In 2002, Jeffery Eugenides wrote the novel Middlesex, which became a best seller and Pulitzer Prize winner. The narrative follows the narrator and protagonist Callie or "Cal" Stephanides, who has 5-alpha-reductase deficiency, which causes him to have some female characterizes. This is commonly referred to as an intersex condition, typically brought about by incest, which was depicted in the relationship between Callie’s grandparents, who are siblings, and Cal’s parents, who are cousins. This Bildungsroman novel contains multiple allusions to Greek mythology.
Since Callie appears to the outside world to be female, she is raised traditionally as a young woman. After an accident puts her in the hospital, the intersex condition is revealed, and Callie changes her name to Cal and runs away from Detroit to San Francisco to live as a man.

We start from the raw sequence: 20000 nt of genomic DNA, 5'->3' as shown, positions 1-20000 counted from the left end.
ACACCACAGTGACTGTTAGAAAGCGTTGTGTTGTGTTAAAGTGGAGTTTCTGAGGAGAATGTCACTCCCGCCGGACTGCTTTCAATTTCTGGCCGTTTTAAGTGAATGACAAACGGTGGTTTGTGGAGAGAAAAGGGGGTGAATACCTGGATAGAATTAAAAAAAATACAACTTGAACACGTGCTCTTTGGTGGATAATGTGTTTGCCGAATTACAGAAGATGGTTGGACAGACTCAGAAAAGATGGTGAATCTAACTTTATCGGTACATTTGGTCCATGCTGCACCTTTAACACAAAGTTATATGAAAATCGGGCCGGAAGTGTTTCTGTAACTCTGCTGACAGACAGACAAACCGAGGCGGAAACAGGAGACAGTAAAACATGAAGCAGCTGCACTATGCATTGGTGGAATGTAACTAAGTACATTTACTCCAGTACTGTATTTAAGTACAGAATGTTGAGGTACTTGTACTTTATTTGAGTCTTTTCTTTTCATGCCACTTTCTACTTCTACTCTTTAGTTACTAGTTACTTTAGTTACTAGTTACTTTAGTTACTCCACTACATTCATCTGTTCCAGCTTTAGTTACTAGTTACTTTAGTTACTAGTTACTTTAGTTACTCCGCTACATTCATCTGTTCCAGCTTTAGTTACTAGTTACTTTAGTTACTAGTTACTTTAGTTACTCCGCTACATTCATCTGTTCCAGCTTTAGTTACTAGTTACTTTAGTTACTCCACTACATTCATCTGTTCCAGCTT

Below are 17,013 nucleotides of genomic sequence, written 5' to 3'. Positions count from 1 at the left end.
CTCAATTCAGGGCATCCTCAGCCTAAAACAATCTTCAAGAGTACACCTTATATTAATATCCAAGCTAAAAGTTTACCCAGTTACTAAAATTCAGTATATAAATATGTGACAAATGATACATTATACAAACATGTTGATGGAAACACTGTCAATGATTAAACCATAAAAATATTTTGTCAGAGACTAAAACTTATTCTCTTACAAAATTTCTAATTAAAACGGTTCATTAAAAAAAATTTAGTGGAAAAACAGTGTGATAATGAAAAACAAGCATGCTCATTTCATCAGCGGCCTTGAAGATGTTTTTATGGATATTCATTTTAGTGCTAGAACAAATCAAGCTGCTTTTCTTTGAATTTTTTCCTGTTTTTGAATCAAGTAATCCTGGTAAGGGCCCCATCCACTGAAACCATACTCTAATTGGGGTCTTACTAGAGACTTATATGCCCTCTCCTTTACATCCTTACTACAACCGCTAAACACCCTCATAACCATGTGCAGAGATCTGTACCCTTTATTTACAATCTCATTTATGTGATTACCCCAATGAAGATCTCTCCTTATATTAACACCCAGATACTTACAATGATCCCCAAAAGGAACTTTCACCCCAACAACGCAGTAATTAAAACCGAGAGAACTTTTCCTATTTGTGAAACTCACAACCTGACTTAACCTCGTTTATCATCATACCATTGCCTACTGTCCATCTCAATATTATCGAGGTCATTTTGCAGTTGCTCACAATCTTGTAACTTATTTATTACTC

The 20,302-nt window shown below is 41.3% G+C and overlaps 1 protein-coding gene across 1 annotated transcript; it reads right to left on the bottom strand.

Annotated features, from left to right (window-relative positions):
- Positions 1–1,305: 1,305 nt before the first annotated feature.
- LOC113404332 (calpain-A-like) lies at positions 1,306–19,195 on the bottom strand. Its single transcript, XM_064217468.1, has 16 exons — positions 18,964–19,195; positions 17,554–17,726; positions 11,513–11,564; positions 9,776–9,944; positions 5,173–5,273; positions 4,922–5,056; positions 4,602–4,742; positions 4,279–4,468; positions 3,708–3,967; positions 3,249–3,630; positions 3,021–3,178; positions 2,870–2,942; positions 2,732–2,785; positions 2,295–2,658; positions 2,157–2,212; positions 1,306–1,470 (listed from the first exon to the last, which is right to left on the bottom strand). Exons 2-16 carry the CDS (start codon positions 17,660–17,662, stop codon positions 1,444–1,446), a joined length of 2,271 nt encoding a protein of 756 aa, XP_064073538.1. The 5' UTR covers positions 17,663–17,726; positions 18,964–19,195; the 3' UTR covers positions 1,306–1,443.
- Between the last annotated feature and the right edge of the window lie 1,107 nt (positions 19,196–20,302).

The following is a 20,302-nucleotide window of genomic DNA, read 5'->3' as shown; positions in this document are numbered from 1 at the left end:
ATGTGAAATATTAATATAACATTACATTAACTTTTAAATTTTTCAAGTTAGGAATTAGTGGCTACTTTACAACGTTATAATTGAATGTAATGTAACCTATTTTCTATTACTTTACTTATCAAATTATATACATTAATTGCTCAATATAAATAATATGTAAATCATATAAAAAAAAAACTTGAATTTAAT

Cal experiences a rebirth of sorts when he changes his gender identity. This internal conflict is summarized when he says:
I never felt out of place being a girl, I still don't feel entirely at home among men.
From a societal perspective, Cal was forced to combat the social constructs associated with gender. Dr. Luce classifies Cal as having a female gender identity because of a home video that shows Cal nursing a doll.
Society likes to create boxes to compartmentalize ideas like gender identity. This idea is reinforced when Cal looks up “hermaphrodite” in the dictionary and the entry includes “See synonyms at MONSTER.”